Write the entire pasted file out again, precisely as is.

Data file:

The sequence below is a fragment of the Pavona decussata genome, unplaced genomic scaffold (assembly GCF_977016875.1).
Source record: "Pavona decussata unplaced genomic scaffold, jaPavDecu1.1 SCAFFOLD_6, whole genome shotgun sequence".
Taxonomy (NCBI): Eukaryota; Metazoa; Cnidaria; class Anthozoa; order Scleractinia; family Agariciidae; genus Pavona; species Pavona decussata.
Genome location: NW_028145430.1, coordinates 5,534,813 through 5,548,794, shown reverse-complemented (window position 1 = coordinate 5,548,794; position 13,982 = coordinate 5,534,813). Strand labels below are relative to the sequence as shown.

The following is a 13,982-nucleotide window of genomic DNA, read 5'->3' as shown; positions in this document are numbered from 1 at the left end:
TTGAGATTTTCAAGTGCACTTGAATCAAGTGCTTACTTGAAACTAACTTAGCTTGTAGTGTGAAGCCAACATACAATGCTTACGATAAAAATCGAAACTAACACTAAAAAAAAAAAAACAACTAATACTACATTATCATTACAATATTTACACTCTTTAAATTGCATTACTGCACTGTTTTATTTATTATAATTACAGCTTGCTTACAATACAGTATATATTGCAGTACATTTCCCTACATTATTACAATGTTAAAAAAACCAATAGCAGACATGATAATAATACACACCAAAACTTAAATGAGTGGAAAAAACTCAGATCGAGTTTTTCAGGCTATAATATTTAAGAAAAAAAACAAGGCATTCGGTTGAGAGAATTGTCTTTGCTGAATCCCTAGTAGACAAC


The sequence below is a fragment of the Pavona decussata genome, unplaced genomic scaffold (assembly GCF_977016875.1).
Source record: "Pavona decussata unplaced genomic scaffold, jaPavDecu1.1 SCAFFOLD_6, whole genome shotgun sequence".
Taxonomy (NCBI): Eukaryota; Metazoa; Cnidaria; class Anthozoa; order Scleractinia; family Agariciidae; genus Pavona; species Pavona decussata.
Genome location: NW_028145430.1, coordinates 5,534,813 through 5,548,794, shown reverse-complemented (window position 1 = coordinate 5,548,794; position 13,982 = coordinate 5,534,813). Strand labels below are relative to the sequence as shown.

The following is a 13,982-nucleotide window of genomic DNA, read 5'->3' as shown; positions in this document are numbered from 1 at the left end:
TTGAGATTTTCAAGTGCACTTGAATCAAGTGCTTACTTGAAACTAACTTAGCTTGTAGTGTGAAGCCAACATACAATGCTTACGATAAAAATCGAAACTAACACTAAAAAAAAAAAAACAACTAATACTACATTATCATTACAATATTTACACTCTTTAAATTGCATTACTGCACTGTTTTATTTATTATAATTACAGCTTGCTTACAATACAGTATATATTGCAGTACATTTCCCTACATTATTACAATGTTAAAAAAACCAATAGCAGACATGATAATAATACACACCAAAACTTAAATGAGTGGAAAAAACTCAGATCGAGTTTTTCAGGCTATAATATTTAAGAAAAAAAACAAGGCATTCGGTTGAGAGAATTGTCTTTGCTGAATCCCTAGTAGACAAC